I'm looking for a technique to render an object with multiple texture sources. One texture is static, the other is generated dynamically (it's a render target). For example, say I was rendering a TV. The frame of the TV is a static texture and the image comes from a render-to-texture pass.

It doesn't sound difficult but I've been unable to find a decent approach. Some of my ideas are:

  1. Instead of rendering to a unique texture I render to a part of the other texture (so the part with the TV screen is overwritten, the frame remains). This doesn't work if I want to combine multiple textures (two TVs with different frames, same show playing)

  2. Create a two-part object: render the TV frame as one-object then render the image as another. This would require leaving a hole in the one model, or putting the other model slightly on top. Is there a drawback to this approach?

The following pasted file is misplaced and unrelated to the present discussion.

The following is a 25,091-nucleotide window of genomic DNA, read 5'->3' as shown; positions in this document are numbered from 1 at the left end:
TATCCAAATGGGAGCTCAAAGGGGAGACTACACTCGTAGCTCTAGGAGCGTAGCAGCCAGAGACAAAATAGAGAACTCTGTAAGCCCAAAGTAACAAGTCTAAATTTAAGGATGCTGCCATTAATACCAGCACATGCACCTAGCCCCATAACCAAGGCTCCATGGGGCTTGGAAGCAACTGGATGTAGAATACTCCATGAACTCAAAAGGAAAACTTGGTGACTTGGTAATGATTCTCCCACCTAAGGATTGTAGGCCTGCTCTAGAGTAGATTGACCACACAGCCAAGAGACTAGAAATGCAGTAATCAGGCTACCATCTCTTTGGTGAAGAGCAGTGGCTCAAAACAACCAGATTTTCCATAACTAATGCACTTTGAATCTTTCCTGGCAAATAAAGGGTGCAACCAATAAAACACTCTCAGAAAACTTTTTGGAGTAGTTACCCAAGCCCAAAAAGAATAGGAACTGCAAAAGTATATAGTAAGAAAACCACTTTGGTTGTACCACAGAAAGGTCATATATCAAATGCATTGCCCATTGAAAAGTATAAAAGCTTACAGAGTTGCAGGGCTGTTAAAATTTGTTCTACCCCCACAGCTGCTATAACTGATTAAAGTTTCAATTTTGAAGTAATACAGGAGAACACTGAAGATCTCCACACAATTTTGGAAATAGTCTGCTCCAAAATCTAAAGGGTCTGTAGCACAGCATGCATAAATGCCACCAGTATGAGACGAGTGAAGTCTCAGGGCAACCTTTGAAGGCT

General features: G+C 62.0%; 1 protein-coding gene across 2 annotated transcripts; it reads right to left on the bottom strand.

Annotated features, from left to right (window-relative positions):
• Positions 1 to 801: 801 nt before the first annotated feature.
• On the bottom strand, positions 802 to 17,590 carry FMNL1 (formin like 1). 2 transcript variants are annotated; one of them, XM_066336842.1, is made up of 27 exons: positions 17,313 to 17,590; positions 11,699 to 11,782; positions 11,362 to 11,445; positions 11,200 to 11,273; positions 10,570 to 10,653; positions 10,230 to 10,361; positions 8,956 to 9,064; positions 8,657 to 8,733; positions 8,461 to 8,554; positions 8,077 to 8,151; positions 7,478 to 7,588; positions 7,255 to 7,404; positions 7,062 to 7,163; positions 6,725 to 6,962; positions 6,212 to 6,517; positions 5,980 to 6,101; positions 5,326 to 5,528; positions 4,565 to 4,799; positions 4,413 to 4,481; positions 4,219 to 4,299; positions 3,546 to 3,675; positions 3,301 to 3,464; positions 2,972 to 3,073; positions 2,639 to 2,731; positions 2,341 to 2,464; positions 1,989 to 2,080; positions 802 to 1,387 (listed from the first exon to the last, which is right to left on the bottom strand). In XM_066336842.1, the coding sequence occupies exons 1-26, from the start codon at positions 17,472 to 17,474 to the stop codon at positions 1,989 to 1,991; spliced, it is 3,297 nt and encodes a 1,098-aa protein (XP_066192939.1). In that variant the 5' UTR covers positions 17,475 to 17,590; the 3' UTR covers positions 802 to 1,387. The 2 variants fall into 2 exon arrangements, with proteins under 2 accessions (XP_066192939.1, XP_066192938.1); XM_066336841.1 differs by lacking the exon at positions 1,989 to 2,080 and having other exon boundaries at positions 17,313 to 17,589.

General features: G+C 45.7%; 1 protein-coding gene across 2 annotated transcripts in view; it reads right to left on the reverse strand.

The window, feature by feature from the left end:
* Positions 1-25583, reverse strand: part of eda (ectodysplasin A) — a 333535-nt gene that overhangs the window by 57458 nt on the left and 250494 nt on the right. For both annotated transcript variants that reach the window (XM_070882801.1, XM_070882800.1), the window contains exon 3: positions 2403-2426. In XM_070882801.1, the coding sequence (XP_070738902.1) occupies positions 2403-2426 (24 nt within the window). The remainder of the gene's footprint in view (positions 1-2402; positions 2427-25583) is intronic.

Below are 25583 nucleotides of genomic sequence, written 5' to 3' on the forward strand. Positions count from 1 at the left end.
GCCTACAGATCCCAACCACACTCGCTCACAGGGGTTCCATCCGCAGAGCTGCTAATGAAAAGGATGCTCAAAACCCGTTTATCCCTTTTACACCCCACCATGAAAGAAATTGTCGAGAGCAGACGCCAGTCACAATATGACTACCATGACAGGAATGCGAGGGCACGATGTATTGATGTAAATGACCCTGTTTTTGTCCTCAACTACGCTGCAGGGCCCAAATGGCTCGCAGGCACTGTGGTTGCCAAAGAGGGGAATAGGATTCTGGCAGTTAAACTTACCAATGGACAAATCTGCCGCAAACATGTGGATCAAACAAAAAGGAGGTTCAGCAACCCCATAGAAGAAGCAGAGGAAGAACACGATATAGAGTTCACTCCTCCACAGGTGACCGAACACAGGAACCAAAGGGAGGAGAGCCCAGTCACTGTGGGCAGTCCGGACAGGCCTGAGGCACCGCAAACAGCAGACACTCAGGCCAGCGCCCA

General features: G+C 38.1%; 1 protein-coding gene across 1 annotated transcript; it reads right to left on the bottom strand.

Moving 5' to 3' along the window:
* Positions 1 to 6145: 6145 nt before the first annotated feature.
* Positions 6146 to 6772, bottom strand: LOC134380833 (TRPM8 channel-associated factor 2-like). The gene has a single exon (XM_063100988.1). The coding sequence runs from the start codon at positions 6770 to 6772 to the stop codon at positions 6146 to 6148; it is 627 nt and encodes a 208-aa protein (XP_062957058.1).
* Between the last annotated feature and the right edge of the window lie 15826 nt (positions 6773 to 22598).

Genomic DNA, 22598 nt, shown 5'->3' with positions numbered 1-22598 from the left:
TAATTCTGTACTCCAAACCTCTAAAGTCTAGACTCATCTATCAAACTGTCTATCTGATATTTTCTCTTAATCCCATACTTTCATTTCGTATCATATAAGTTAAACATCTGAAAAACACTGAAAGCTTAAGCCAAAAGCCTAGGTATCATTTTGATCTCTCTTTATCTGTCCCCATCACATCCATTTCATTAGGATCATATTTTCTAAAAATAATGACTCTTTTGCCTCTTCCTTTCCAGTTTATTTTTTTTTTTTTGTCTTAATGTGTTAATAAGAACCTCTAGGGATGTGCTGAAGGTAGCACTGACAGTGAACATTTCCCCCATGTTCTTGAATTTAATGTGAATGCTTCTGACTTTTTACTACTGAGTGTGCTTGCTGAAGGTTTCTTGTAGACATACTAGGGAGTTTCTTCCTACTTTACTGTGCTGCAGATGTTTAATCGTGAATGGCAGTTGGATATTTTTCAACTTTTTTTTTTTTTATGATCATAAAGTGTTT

Is there another approach that works well?


1 Answer 1


There are three ways to do this that I know of.

The first is to use three source textures. One is the standard diffuse texture, one is the video texture, and the third is a mask texture. You sample all three but then use the mask to decide which of the first two textures you actually use to generate your output color. You generally need two sets of texture coordinates.

The second is to do the same as the above but to use a vertex attribute as your mask. This lets you mark which vertices are part of the TV display and which aren't.

The third is to use two models like your second suggestion. This requires less model data (you don't need two sets of texture coordinates, don't need a mask, and need less duplicated vertices). However, while the data is smaller, it requires one extra draw call.

Which is faster is going to depend on a lot of details we can't predict, but in general I'd go with the third option. Especially since in the case of a TV you likely want a lot more differences between the screen and the TV itself given that TV screen give off light and that you might want some extra shader effects on the TV screen.


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